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plate_and_fork.jpgI was having lunch with a fellow consultant at a nice restaurant a while back. When my colleague was issued his white napkin, he politely asked if he could exchange it for a black one. The waitstaff eagerly complied. My colleague then explained that the white cloth napkins most restaurants use can shed very badly and if you have on dark slacks, you could leave the lunch looking like you plucked your own chicken! I did an aggie high five (that’s where you slap yourself in the forehead) recalling numerous times when I’d had that very experience and then asked to exchange my white napkin for a black one as well. Problem solved, your old buddy Dr. Burt learned something that day, and we went on to have a fine meal with the level of service we’d come to expect from this particular restaurant.

This little story may give readers a tip on how to safeguard their clothes, but by itself there’s nothing remarkable here regarding marketing. Since you and I want our brand to be about WOWing the customer rather than just solving their basic needs like everyone else we compete with seems only minimally interested in doing, let’s examine how the situation could have been better.

Wouldn’t it have been noteworthy if, when my colleague received his specially requested black napkin, the waiter had asked me if I wanted one too without my having to ask for it and his having to make a special trip?

Assuming the waiter didn’t know why we wanted the black napkins instead of white, wouldn’t it have been impressive if he had taken an interest in exactly what need that was fulfilling? Wouldn’t that have allowed him to serve future customers in the same way? How much profit could you derive from your existing systems by making sure your organization doesn’t make the same mistake? And would it really cost anything extra to do this?

Our customers want a better future. The experience they have with us helps determine what kind of future that will be. We can learn a great deal about how to deliver their preferred future by asking openly, honestly, and often through our customer research systems, and we can also train our people to be constantly on the lookout for latent or unexpressed, or unrealized needs customers may have. We’ll use this same example in a future BLOG to describe exactly how this restaurant (and you and I in our own businesses) can build systems that help us meet our customers needs better, faster, and more profitably than ANY competitor can hope to, while simultaneously making our organizations a more rewarding place for everyone to work.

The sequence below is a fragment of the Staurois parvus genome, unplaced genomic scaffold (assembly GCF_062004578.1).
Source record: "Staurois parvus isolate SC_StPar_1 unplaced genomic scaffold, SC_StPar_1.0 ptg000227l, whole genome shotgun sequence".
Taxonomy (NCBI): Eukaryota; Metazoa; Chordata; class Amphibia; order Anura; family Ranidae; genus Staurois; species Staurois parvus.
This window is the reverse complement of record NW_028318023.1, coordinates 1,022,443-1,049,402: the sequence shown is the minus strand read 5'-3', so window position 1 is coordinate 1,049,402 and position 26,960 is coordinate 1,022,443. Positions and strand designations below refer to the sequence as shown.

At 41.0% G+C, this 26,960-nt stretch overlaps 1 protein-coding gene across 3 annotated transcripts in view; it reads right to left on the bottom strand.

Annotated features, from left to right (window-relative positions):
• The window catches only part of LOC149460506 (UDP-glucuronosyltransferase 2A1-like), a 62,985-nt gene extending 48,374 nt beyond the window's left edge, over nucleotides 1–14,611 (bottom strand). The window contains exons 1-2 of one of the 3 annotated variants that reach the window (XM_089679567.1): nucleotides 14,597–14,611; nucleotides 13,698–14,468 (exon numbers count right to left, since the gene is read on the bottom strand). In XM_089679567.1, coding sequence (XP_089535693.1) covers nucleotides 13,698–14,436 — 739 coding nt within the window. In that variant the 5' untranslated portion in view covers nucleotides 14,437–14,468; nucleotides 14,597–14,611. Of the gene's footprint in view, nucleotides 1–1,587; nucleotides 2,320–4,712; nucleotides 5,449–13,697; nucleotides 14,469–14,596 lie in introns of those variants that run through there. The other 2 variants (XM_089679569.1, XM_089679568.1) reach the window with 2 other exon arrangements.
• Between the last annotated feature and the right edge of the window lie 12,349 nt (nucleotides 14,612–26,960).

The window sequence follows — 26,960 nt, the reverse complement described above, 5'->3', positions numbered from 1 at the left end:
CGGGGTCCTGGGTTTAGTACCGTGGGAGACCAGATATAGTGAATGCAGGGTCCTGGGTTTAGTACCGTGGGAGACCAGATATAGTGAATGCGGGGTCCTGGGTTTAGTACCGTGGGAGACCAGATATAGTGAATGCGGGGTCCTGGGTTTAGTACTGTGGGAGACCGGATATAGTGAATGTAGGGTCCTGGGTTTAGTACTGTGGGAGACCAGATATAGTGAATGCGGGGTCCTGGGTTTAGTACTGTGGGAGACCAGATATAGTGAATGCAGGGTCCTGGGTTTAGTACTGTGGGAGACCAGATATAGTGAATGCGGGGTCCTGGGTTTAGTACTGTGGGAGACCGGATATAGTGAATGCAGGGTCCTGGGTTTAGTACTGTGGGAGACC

For now, though, the simple lesson is this if we want to build a brand that reverberates:

The customer has the answer, and the customer IS the answer!

Chris Wilson said -

Another great reason to be some who asks makes it a habit to ask plenty of questions!

Not only does it tell the person that you are talking to (as one of your previous posts mentions) that you are in fact listening to them, but you will be amazed at the reasons your customers do what they do.

October 25, 2007 @ 10:37 am

Jacquelyn LaMar said -

Last week I left the table at a professional lunch meeting I attend monthly and the very same thing happened to me. I thought to myself, “have I been walking around like this all day.” And then I realized it was from my napkin. I’m happy to know I’m not the only one that finds this aggravating.

Business people wear alot of black, charcoal and navy probably to conceal little blemishes from spills in places the napkin didn’t cover. I think we should start an effort to ban the use of all white napkins. They don’t really make since anyway. Food, lipstick, coffee, etc. soil them everytime they are used.

And yes, how important it is to ask questions. What a great reminder of how easy it is to overlook things that are right in your lap. (Pun intended) Fortunately,thanks to your blog i will remember this lesson everytime I dine somewhere that uses white napkins. Thank you!

October 25, 2007 @ 11:06 am